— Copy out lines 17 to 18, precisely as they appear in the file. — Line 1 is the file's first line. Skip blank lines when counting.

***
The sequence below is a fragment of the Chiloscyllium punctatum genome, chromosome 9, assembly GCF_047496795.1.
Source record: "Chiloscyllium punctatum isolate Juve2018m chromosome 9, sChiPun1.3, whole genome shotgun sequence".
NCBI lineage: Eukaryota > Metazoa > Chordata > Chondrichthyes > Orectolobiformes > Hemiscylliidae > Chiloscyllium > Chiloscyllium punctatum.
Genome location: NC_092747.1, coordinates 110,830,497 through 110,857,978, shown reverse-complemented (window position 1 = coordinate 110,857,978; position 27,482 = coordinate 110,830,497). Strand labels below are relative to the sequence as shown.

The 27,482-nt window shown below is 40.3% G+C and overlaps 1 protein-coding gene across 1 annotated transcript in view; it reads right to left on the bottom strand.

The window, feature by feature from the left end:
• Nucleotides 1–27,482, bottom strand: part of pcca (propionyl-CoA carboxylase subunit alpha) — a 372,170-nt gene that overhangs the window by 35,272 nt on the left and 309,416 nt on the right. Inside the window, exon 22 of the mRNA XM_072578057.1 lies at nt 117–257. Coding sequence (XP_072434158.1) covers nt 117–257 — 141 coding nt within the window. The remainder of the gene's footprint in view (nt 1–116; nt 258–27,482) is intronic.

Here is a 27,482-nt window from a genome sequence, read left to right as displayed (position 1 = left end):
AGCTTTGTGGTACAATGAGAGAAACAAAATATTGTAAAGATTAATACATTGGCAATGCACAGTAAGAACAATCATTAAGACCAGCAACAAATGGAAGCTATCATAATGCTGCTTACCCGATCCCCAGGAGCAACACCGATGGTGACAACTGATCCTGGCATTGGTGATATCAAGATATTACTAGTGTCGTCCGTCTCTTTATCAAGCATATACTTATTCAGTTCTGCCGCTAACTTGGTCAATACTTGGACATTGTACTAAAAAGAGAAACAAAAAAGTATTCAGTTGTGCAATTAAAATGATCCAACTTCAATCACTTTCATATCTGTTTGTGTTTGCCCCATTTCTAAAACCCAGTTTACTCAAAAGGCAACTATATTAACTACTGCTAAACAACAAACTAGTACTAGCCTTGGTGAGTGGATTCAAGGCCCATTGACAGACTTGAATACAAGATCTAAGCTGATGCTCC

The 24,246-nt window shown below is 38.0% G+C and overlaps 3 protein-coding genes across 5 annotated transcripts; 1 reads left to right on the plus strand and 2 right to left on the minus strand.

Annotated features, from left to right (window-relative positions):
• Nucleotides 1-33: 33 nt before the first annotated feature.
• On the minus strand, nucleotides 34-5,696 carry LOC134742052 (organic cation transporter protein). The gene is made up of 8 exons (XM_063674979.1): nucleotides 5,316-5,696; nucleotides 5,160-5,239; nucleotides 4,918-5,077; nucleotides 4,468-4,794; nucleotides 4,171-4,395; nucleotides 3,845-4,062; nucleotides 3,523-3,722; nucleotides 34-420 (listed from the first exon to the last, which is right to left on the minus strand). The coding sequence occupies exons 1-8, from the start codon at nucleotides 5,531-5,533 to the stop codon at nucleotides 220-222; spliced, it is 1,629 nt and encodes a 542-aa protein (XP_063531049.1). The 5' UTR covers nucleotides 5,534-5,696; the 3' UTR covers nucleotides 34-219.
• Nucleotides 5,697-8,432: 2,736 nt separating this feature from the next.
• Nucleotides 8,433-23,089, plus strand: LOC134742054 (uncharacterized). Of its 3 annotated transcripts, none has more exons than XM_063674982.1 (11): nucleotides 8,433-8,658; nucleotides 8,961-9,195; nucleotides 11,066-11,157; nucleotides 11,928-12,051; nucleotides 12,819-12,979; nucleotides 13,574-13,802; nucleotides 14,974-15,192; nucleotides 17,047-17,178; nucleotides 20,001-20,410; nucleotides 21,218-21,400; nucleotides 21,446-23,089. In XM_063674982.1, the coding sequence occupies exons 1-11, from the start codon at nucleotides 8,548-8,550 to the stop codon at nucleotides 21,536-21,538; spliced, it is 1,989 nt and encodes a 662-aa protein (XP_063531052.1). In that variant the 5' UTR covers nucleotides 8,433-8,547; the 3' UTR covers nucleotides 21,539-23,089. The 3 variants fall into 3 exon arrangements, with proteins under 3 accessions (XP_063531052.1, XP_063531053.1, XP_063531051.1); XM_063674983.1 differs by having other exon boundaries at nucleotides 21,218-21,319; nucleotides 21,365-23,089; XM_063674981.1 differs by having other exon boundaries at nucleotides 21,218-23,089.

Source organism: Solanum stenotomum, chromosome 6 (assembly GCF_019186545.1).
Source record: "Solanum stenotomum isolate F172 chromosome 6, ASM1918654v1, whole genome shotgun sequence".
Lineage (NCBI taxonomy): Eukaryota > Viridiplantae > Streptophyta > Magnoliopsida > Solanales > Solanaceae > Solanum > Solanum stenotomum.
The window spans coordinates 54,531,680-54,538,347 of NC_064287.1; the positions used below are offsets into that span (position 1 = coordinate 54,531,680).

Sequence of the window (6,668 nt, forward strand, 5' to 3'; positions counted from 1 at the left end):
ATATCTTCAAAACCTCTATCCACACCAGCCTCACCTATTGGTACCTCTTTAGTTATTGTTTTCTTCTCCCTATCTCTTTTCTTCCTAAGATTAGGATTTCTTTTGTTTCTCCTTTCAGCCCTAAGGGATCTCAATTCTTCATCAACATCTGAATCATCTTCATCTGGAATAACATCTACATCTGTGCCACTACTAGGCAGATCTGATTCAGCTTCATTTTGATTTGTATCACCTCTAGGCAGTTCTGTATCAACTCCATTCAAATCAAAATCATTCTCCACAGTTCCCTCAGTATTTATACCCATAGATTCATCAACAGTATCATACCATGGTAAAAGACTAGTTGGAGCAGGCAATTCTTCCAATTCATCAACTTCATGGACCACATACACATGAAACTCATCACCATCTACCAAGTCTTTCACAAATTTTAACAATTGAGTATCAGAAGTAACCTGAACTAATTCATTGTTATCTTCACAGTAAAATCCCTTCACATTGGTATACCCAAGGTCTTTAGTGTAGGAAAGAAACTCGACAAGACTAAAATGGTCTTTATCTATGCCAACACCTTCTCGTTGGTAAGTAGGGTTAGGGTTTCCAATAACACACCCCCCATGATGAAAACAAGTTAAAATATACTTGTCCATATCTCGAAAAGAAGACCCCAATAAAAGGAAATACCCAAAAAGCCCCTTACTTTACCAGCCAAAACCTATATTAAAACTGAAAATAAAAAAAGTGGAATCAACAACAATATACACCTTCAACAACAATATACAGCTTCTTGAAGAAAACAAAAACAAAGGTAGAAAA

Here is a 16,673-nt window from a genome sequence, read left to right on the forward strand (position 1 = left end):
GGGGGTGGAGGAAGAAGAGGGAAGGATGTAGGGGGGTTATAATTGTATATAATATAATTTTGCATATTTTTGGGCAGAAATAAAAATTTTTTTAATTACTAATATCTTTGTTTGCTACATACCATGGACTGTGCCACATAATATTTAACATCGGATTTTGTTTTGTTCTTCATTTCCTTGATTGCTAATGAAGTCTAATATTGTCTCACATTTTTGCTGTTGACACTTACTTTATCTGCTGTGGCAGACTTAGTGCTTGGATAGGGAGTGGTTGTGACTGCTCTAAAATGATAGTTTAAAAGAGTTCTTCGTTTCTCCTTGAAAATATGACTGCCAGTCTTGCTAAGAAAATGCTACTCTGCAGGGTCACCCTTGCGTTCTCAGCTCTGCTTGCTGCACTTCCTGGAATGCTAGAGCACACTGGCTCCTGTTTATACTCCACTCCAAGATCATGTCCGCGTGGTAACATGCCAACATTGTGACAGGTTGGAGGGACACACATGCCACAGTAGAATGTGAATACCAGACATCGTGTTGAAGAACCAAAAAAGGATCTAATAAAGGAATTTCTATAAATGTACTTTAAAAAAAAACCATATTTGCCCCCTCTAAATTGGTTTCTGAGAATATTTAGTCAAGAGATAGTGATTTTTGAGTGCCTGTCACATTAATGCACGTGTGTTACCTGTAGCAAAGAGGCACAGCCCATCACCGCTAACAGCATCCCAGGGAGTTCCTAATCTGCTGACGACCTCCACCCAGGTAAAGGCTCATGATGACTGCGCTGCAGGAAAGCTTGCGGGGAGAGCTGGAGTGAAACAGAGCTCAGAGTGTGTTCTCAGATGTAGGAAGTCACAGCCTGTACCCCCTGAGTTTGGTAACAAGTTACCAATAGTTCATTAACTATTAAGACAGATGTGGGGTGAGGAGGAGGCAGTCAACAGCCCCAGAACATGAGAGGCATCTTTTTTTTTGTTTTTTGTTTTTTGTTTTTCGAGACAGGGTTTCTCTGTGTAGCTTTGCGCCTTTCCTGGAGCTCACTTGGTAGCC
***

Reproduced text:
Source record: "Solanum stenotomum isolate F172 chromosome 6, ASM1918654v1, whole genome shotgun sequence".
Lineage (NCBI taxonomy): Eukaryota > Viridiplantae > Streptophyta > Magnoliopsida > Solanales > Solanaceae > Solanum > Solanum stenotomum.